Some local parishes begin limited in-person Mass

Friday, May. 15, 2020
Some local parishes begin limited in-person Mass + Enlarge
The Cathedral of the Madeleine began re-offering public Masses on May 11. Because of the social distancing requirements that are in place as a result of the COVID-19 pandemic, many of the pews are taped off, and people must maintain a 6-foot space, unless they are members of the same household.
By Linda Petersen
Intermountain Catholic

SALT LAKE CITY — With Governor Gary Herbert’s lifting of some pandemic restrictions, some Catholics in the Diocese of Salt Lake City have been able to return to live Masses.
Because many restrictions must be observed, and not all parishes are yet able to meet those conditions, each pastor must decide whether his church can be opened for public worship. A dispensation of the Sunday obligation to attend Mass remains in effect for all those who are not able to sign up for a Mass, those who are vulnerable to the virus, or those who feel unsafe at a public gathering at this time.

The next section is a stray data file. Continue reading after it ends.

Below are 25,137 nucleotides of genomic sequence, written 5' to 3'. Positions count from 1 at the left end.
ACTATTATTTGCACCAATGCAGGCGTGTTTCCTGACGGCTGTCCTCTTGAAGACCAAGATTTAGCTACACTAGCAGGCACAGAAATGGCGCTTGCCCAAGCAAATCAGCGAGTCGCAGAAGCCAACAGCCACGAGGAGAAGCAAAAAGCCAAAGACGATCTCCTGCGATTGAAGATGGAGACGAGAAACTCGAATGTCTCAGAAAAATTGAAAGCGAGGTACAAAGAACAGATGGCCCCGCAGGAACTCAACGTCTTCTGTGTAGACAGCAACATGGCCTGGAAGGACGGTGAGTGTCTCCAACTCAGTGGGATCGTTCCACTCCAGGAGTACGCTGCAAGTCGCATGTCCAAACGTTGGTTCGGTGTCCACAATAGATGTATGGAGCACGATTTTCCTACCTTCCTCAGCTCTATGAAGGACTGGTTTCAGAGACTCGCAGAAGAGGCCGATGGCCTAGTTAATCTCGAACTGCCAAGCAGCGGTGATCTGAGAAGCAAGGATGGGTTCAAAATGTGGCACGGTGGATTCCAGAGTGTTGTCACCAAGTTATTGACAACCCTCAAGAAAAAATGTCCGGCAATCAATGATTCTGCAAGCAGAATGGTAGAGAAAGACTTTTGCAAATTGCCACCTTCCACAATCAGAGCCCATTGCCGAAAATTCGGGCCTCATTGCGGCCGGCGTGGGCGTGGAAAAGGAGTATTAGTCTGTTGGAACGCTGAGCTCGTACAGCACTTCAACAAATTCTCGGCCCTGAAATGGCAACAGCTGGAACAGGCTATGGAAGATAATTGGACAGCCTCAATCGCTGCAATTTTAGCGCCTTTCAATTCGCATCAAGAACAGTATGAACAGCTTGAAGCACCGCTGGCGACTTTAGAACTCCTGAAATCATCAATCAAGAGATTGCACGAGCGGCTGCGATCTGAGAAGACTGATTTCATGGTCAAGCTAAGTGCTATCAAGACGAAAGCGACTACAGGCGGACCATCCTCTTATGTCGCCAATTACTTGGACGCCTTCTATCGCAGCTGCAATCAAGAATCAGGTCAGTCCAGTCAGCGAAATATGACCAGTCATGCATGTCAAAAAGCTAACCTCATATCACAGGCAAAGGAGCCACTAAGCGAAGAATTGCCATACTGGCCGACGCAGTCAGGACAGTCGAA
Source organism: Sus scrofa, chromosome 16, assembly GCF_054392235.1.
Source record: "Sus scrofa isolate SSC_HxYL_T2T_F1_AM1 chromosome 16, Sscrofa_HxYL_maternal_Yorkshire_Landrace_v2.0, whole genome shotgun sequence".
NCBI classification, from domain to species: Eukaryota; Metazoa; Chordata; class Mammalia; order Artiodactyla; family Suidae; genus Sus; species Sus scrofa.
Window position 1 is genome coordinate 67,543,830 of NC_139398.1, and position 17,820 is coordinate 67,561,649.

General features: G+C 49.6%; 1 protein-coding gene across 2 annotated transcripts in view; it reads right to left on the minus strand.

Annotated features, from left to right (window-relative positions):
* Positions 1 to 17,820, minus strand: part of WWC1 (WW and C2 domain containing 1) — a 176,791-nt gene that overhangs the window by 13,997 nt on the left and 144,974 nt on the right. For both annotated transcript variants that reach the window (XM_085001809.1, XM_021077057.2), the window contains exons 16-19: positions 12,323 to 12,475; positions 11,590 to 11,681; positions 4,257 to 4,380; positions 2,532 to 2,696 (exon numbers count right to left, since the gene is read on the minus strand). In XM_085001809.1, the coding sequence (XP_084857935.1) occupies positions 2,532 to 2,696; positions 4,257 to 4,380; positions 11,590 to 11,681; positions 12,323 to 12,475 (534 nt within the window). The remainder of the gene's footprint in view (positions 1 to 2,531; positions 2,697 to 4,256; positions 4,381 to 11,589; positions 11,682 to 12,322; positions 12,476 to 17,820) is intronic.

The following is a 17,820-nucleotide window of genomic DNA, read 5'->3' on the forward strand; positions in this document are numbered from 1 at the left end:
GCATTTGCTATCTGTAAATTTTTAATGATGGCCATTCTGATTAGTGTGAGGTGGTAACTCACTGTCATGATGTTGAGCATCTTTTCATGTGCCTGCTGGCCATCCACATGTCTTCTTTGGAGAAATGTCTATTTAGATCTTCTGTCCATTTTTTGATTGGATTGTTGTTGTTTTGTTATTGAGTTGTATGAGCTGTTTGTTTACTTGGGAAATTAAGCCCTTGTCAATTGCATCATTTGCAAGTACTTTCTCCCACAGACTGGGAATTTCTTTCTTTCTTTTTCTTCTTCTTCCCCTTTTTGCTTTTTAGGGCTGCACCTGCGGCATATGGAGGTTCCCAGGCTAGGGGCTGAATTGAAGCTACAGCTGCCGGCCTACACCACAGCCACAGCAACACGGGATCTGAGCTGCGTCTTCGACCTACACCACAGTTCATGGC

Under the new conditions, parishioners may attend Mass if they observe proper social distance – sitting at least 6 feet away from those who are not members of their households. While many parishes are making accommodations for this, those arrangements are different based on the size of the parish, the church and its buildings, and the needs of parishioners.
In addition, parishes must make arrangements to sanitize the worship space after each service, meaning that they must acquire the necessary cleaning supplies and find the manpower to do the work.